Here are the top offensive linemen and tight ends available in the draft. This list was compiled through conversations with scouts and the study of game film.
1. Fred Davis, USC, TE: The Trojans' skilled pass catcher is the most polished receiving tight end in the draft. Davis -- who led Trojans in receptions (61), receiving yards (881) and receiving touchdowns (8) -- is a precise route runner with outstanding hands and instincts. His uncanny ability to work into open areas of zone coverage makes him an ideal tight end prospect for a West Coast offense. Although he lacks the speed and athleticism of others in the draft, Davis is clearly the class of the draft due to his readiness to play at the next level. As the top tight end prospect, he will come off the board near the end of round one.
2. Martellus Bennett, Texas A&M, TE: An exceptional talent with outstanding size, athleticism and skills, the Aggies' dual-sport star is a playmaking threat with the size and leaping ability to create mismatches in the red zone. Though he isn't a polished route runner at this time, Bennett possesses the athleticism and movement skills to develop into big-play threat on the next level. Scouts have been encouraged by his improved blocking ability and many expect Bennett to emerge as a top-tier talent at the position in time. Look for a team to make a play for Bennett near the top of the second round.
3. John Carlson, Notre Dame, TE: Carlson is a balanced tight end who displays solid skills as a receiver and blocker. Despite lacking the explosiveness to run past defenders on vertical routes, Carlson is a crafty route runner with dependable hands who understands how to use his size to create space. As a blocker, Carlson flashes the strength to control defenders at the point of attack, and has enough athleticism to make solid blocks on the second level. As one of the few tight end prospects balanced in both areas, Carlson can expect to hear his name called in the mid-to-late portion of the second round.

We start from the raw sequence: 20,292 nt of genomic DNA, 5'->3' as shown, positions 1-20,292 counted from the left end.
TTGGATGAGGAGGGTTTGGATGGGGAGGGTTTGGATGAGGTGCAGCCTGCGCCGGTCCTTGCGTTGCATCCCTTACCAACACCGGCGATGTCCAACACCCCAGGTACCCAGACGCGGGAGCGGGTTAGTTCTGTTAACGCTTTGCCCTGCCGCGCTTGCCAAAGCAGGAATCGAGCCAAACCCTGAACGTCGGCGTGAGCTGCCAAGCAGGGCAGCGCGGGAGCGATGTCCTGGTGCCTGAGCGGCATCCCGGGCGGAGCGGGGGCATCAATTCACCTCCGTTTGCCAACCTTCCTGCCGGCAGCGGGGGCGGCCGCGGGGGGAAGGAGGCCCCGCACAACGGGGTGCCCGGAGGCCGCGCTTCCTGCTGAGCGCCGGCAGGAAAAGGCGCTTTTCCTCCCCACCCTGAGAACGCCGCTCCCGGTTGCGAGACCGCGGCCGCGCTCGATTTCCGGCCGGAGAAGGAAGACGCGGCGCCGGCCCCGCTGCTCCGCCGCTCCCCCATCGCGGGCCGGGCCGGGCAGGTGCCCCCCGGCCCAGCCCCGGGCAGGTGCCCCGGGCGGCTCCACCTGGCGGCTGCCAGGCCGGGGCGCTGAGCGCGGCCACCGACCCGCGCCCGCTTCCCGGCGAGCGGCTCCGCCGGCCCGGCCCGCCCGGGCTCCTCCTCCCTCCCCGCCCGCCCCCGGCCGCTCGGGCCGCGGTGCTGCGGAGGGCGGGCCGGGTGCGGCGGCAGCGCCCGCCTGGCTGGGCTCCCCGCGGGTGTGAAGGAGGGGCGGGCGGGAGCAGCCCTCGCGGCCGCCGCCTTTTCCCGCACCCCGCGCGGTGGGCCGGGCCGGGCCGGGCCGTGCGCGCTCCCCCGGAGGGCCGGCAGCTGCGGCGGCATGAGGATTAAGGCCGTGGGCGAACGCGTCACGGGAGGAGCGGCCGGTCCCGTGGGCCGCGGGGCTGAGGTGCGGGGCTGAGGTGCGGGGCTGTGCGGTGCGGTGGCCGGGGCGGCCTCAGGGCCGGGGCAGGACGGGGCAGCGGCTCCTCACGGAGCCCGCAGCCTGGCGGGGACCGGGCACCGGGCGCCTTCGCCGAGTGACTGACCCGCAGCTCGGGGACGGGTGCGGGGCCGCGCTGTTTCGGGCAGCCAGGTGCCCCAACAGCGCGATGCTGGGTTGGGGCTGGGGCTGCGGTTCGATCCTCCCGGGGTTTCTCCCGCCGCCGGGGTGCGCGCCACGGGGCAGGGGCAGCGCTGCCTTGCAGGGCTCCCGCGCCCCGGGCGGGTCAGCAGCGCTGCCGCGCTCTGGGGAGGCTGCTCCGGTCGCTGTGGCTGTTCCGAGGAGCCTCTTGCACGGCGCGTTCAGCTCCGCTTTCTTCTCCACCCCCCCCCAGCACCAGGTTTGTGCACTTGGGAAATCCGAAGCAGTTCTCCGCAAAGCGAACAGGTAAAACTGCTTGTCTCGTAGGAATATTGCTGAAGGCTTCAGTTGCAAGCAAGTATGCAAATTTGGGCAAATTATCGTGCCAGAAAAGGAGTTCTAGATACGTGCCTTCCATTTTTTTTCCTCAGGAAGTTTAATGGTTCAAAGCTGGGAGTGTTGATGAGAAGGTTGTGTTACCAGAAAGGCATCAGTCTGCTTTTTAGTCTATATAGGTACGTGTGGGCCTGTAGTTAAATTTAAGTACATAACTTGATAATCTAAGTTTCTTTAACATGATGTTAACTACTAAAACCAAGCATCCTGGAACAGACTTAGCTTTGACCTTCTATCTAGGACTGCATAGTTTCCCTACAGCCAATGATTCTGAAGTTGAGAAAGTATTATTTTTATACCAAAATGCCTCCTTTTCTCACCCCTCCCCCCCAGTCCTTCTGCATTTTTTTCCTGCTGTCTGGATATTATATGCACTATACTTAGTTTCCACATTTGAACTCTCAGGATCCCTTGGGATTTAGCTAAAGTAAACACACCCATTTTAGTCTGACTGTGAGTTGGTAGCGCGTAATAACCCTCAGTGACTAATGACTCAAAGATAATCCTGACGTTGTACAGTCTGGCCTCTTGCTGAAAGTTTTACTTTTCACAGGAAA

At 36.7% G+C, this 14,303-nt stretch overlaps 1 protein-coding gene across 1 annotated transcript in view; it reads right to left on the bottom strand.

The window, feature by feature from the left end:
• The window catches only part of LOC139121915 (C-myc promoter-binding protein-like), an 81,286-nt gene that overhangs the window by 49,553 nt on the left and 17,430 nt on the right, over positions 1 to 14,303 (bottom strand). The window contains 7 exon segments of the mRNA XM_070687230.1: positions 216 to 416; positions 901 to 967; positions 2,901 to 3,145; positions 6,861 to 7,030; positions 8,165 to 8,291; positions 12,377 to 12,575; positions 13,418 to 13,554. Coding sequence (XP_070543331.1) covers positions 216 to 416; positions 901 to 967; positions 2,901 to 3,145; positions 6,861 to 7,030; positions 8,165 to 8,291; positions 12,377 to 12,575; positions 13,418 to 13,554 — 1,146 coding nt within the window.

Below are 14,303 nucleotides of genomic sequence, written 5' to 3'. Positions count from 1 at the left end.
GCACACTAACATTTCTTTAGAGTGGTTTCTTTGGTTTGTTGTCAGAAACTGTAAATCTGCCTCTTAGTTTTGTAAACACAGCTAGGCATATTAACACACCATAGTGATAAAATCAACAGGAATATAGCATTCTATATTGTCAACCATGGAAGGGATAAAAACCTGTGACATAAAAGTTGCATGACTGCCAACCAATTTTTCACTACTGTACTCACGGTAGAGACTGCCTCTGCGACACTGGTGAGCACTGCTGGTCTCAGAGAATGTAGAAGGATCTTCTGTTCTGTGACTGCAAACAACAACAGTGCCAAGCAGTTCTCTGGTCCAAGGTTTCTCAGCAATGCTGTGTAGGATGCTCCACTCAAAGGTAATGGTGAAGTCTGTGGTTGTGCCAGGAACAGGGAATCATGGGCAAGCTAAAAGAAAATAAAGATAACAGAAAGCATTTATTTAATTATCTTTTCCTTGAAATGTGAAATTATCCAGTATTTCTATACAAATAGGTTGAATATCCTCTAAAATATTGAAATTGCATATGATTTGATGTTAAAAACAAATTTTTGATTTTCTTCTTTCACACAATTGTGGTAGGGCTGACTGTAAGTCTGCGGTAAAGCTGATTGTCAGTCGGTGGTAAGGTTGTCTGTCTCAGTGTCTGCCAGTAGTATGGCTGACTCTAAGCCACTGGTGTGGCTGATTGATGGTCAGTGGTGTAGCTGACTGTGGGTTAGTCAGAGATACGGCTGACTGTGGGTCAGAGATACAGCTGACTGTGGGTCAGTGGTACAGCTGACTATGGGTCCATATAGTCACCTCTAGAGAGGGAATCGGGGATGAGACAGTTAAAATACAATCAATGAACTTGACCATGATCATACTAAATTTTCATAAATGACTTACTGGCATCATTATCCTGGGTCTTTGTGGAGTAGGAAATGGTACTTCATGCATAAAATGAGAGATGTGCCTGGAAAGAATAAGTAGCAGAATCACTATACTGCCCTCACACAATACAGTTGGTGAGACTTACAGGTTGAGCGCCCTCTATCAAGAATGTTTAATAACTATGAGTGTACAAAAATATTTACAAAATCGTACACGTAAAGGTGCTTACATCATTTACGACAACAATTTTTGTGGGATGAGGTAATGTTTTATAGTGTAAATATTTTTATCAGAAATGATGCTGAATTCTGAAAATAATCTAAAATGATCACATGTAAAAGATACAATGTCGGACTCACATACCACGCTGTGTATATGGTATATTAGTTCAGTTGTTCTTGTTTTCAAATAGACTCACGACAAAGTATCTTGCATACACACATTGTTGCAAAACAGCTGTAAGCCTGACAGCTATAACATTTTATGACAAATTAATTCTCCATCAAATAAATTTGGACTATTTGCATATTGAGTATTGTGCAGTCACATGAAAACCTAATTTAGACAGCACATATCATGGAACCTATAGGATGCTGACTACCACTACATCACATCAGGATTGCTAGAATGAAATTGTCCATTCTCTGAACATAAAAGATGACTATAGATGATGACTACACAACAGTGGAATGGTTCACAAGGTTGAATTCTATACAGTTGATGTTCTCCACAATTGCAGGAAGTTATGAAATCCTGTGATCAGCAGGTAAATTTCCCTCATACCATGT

4. Jermichael Finley, Texas, TE: Finley's a talented playmaker with excellent size, speed and athleticism. Despite having only two seasons of college experience, Finley shows potential as a "receiving" tight end. His hands and receiving skills are impressive, but he could have benefitted from another year in school. Regardless, scouts view him as an intriguing prospect and he is likely to be selected in the top three rounds.
5. Brad Cottam, Tennessee, TE: The Vols' tight end missed most of his senior season with a wrist injury, but wowed scouts with his size (6-foot-7, 271 pounds), athleticism and skills during the Senior Bowl. Despite only having 21 career receptions, scouts think that Cottam possesses the tools to develop into a starting tight end as a pro. Based solely on his athleticism and potential, expect Cottam to come off the board by the end of the third round.
1. Jake Long, Michigan: A polished technician with exceptional size and strength, Long has all of the tools to be a premier tackle on the next level. He not only possesses the might to move defenders off the ball in a power running scheme, but he has enough agility and quickness to be an effective blocker on the move. Long's ability to short set, strike and mirror rushers in pass protection is unmatched by any other tackle prospect in this years' draft. Therefore, look for Long to come off the board within the top five selections.
2. Ryan Clady, Boise State: An athletic tackle prospect with outstanding balance, body control and quickness, Clady has all of the movement skills to be an outstanding pass protector as a pro. Plus, he possesses the length to keep rushers from taking the short corner off the edge. Although Clady needs to play with better leverage against bull rushers, most scouts are of the opinion that he has all of the skills to be a perennial Pro Bowl player at the position. Expect Clady to be selected in the top half of round one.